Tag Archives: better

Doug Liman joins list of directors linked to The Wolverine


Following the departure of Darren Aronofsky from the director’s chair due to personal reasons, the scramble continues to find someone to helm work-in-progress The Wolverine. Rumours swirl online about a possible shortlist of people the producers would be happy to work with. Names like James Mangold, Mark Romanek and Justin Lin, who is also attached to the likes of Terminator 5 and Fast and Furious 6, are all in the mix. The latest candidate to emerge is Jumper’s Doug Liman.

Whilst Jumper, starring the consistently awful Hayden Christensen, was pretty much universally panned by critics, Liman has proved himself capable of good action in the past with The Bourne Identity, the hard hitting opener to the Bourne franchise. Recently Liman’s suspenseful political thriller Fair Game, starring Naomi Watts and Sean Penn, divided some critics but scored a healthy 80% on Rotten Tomatoes.

Whoever takes charge of the project will be aiming to surpass the disappointing X-Men Origins: Wolverine, in terms of quality. Opportunities were wasted to properly explore Wolverine’s background in this film, despite an abundance of source material to work with, leaving fans and critics alike feeling letdown. Nevertheless it was a reasonable box office hit, laying the foundations for a sequel and potentially lucrative spin-off franchise.

The plot for The Wolverine is known to be based on a substantial story from the comics set in Japan, during which our wild hero falls in love. The script is believed to have the potential to better the first film but it’s generally accepted that the new directors in the frame are inferior to Aronofsky, and what he would have brought to a mainstream picture. Liman’s mention in particular has sparked a far from positive reaction from fans.

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New James Bond books; who can do better than Carte Blanche by Jeffrey Deaver?


Carte Blanche was always going to be tricky to pull off. It’s one thing bringing Bond into the modern world cinematically, but the literary character is firmly grounded in Fleming’s universe of the 50s and 60s with its background of rationing and the Cold War. Only a few continuation novels by other authours have been enjoyable, let alone admirable advances of the character.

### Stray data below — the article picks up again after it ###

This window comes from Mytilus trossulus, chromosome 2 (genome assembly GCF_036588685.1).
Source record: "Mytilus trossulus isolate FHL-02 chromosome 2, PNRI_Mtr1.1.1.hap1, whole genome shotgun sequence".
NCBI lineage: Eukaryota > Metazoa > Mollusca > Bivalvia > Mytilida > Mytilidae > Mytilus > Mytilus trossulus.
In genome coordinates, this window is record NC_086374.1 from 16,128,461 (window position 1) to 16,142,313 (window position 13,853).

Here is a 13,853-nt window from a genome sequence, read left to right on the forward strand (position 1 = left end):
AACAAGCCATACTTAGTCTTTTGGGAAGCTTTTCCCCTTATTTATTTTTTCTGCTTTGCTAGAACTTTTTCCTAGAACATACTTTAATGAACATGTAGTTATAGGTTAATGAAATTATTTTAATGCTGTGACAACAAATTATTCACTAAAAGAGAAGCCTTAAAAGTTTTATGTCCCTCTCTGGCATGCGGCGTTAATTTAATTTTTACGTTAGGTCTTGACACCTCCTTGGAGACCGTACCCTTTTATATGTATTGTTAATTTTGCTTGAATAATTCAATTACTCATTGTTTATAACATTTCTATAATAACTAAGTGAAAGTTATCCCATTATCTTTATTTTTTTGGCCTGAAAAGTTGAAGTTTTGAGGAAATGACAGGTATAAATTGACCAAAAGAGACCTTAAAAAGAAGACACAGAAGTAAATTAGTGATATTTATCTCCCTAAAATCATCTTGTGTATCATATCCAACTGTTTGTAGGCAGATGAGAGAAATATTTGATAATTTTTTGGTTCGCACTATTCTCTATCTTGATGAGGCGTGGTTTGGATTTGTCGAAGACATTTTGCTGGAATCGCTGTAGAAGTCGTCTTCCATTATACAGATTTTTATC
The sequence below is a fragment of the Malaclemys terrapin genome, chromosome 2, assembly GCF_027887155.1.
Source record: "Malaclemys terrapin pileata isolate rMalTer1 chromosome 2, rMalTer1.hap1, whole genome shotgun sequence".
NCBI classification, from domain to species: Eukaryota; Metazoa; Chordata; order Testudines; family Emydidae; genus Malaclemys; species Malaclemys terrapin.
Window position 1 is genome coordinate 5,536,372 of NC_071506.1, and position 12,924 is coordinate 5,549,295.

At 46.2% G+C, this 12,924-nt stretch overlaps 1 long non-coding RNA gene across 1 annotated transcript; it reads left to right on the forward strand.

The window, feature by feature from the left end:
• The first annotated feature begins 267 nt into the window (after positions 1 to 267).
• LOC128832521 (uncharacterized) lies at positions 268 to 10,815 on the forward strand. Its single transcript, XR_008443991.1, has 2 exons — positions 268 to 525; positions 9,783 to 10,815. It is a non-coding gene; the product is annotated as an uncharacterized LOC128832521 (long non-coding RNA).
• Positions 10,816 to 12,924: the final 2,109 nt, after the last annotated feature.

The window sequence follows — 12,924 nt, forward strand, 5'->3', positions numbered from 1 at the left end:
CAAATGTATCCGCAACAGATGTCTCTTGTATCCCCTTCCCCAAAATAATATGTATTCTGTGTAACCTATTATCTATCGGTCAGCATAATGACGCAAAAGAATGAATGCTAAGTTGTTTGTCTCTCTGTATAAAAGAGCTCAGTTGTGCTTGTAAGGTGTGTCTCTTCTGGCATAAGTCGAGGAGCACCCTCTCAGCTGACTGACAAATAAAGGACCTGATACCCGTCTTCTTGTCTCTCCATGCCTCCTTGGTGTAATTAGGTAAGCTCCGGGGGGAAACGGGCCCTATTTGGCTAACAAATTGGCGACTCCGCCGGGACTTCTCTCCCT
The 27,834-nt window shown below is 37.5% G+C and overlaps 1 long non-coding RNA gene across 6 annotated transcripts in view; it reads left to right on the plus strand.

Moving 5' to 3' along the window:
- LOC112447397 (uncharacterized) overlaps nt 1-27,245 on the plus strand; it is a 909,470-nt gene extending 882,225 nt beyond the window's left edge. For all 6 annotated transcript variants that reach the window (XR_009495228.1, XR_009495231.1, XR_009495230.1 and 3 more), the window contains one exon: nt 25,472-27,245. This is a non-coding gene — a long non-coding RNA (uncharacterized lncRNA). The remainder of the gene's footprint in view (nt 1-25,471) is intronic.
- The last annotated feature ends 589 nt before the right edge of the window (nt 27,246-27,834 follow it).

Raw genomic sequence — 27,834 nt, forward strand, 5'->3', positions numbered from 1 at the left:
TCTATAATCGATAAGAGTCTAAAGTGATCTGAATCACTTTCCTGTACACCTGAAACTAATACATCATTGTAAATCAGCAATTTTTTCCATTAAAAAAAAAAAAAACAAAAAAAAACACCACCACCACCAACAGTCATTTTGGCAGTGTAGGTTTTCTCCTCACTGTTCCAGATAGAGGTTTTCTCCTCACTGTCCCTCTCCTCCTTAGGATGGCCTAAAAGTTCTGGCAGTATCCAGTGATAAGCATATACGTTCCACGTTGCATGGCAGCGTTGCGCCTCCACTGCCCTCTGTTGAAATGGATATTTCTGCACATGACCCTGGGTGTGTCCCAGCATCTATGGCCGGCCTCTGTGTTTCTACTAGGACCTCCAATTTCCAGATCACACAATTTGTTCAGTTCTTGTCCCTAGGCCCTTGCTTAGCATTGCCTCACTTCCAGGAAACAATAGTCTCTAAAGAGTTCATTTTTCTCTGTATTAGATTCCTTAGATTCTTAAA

According to the Guardian, Deaver’s attempt to modernise Bond, following Sebastian Faulks’ Devil May Care “written as Ian Fleming” (which was also a letdown), falls flat on its face. The review by Steven Poole shows us the “nu-Bond” rather than telling, for the most part. And the abudance of quotes peppering the article are truly awful. I will put a link below.

I will reserve judgement until I have read (or attempted to read) Deaver’s interpretation. For the time being though, with my low expectations already further diminished, I turn my thoughts to who might do a better job with Bond in the future, now that in theory anyone can take on the task.

http://www.guardian.co.uk/books/booksblog/2011/may/26/ian-fleming?commentpage=last#end-of-comments

This Guardian Open Thread is for discussion of possible authors. There have been some jokey and very funny suggestions, as well as more serious ones. I posted my own entirely serious suggestion that Bond get in touch with his feminine readers with a Mills and Boon style:

Mills and Boon Bond from a woman’s perspective. Just like Fleming did in The Spy Who Loved Me, only steamier…

I had been rescued, rescued by a stranger named Bond. This man, this secret agent, this overpowering lover, had kicked down the door of inhibition in my mind and opened up whole worlds of sensation I’d never experienced before. I was an explorer discovering island after island of passion. He towered over me, his mysterious grey-blue eyes piercing the very core of my womanhood with their lustful gaze. Waves of forbidden pleasure shuddered through me as I glimpsed the mass of his loaded gun on the bedside table. Oh how I wanted this man, again and again, for once a real man to surrender to. Every firm touch of his fingertips was somehow ruthless and loving. I felt dizzy. Dizzy with joyful abandon. Absolutely intoxicated with pleasure, I gave way to his bulk and was unable to stop myself from murmuring,

“Ohhhhhh James…”

The Spy Who Loved Me was a refreshing approach from Fleming, with Bond simply helping a young girl in the more tightly focused setting of a motel to escape some thuggish brutes from a Mafia style gang. It was genuinely interesting to view Bond from a first person angle, and a female one too. And doubtless with Fleming’s outdated tendencies, writers today could do a more modern and detailed job of that female perspective.